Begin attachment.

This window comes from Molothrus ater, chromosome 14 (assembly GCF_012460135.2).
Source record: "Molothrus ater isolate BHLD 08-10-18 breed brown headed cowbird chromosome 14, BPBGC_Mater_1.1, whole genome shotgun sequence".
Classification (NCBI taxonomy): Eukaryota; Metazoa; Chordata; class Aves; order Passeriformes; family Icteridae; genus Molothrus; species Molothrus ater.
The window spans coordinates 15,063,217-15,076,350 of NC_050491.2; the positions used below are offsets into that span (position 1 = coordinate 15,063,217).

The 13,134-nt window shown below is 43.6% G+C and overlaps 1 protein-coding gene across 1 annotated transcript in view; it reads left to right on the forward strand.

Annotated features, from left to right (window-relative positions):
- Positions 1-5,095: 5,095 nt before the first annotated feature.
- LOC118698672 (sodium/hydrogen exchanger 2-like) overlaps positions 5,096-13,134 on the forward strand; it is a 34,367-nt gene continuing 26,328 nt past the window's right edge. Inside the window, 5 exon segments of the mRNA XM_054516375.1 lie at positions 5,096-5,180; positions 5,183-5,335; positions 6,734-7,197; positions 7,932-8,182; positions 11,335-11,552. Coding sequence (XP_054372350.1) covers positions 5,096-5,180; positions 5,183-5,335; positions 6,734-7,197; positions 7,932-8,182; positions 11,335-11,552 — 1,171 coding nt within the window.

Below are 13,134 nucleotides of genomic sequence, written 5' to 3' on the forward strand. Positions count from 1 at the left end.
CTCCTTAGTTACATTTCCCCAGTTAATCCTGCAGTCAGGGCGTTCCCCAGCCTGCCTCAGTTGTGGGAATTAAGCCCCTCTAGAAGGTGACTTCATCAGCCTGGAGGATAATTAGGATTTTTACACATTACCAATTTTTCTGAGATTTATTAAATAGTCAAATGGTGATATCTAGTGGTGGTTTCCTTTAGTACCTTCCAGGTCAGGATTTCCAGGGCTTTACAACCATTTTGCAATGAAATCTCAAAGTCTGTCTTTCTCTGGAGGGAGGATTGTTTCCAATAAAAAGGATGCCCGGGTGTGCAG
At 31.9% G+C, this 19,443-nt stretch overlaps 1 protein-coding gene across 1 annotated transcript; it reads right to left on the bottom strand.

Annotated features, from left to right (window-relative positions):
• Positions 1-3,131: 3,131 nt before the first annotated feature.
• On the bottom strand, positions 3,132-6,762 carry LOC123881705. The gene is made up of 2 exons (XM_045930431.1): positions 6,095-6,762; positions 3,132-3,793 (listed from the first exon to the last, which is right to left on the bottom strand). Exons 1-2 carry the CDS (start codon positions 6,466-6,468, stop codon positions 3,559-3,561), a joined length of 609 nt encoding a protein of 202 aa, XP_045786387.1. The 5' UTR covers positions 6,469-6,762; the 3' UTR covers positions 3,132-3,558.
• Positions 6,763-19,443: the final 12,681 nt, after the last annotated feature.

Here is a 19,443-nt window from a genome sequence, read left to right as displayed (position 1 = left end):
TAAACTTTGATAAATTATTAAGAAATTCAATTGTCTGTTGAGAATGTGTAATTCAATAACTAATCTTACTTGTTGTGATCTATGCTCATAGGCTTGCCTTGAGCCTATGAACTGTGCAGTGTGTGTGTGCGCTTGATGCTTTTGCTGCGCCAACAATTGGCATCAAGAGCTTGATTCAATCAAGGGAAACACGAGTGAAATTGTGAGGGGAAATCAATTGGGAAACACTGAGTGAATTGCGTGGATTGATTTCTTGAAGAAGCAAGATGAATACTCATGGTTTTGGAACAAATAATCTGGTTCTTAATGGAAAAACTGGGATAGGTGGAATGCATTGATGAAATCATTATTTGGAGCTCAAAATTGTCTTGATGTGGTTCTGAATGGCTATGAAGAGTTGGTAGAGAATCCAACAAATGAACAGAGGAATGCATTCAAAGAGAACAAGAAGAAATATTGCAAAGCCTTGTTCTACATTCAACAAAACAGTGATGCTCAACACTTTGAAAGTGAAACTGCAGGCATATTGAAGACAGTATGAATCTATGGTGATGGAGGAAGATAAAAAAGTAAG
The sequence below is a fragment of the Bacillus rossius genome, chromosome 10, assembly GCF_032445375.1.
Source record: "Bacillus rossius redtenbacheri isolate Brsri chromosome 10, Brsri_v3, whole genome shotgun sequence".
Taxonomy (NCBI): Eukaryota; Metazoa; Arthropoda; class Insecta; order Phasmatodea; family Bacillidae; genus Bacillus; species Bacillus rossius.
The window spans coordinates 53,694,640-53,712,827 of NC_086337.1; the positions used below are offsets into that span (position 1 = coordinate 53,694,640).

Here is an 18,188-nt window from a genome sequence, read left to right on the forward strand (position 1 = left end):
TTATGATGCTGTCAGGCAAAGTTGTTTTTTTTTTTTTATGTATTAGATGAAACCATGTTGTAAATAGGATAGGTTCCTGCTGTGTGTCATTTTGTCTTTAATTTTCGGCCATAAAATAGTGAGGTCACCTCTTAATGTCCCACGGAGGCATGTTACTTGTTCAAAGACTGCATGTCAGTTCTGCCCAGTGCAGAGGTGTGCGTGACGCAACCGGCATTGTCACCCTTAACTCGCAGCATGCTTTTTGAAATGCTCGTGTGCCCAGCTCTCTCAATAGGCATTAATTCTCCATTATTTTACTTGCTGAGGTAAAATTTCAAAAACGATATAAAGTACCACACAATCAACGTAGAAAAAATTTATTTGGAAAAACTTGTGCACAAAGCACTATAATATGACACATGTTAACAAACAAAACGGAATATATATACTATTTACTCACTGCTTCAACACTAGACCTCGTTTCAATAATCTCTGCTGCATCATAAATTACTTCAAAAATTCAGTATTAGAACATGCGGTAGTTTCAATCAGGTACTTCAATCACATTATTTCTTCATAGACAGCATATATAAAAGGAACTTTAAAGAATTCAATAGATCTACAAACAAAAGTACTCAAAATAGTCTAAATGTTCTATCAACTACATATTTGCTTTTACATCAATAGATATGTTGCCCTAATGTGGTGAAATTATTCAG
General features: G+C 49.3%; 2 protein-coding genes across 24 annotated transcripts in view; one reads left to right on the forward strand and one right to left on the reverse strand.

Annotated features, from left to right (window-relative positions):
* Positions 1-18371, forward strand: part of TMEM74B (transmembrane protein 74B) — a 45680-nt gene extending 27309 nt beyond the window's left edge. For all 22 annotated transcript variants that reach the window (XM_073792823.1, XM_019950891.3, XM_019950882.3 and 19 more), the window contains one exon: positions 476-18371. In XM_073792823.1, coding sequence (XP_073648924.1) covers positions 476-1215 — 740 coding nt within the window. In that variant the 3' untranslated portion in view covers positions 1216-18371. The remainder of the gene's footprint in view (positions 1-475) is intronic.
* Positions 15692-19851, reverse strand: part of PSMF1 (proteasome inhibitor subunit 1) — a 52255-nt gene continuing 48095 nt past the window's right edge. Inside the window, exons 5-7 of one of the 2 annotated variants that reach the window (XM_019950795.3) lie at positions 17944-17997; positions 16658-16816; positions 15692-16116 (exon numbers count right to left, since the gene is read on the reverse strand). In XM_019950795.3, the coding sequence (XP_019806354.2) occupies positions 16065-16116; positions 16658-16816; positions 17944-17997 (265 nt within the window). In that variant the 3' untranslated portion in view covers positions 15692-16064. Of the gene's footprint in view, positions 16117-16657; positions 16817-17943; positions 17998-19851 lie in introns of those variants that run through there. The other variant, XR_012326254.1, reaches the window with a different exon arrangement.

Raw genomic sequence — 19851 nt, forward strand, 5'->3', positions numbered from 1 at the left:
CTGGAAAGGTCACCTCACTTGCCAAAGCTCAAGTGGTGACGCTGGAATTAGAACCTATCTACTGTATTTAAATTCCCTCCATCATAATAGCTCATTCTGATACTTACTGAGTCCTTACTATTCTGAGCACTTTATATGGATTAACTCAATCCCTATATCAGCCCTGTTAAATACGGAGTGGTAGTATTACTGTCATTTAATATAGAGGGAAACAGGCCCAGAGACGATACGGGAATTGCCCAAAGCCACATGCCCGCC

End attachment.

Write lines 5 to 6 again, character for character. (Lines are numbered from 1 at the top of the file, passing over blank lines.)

The 13,134-nt window shown below is 43.6% G+C and overlaps 1 protein-coding gene across 1 annotated transcript in view; it reads left to right on the forward strand.

Annotated features, from left to right (window-relative positions):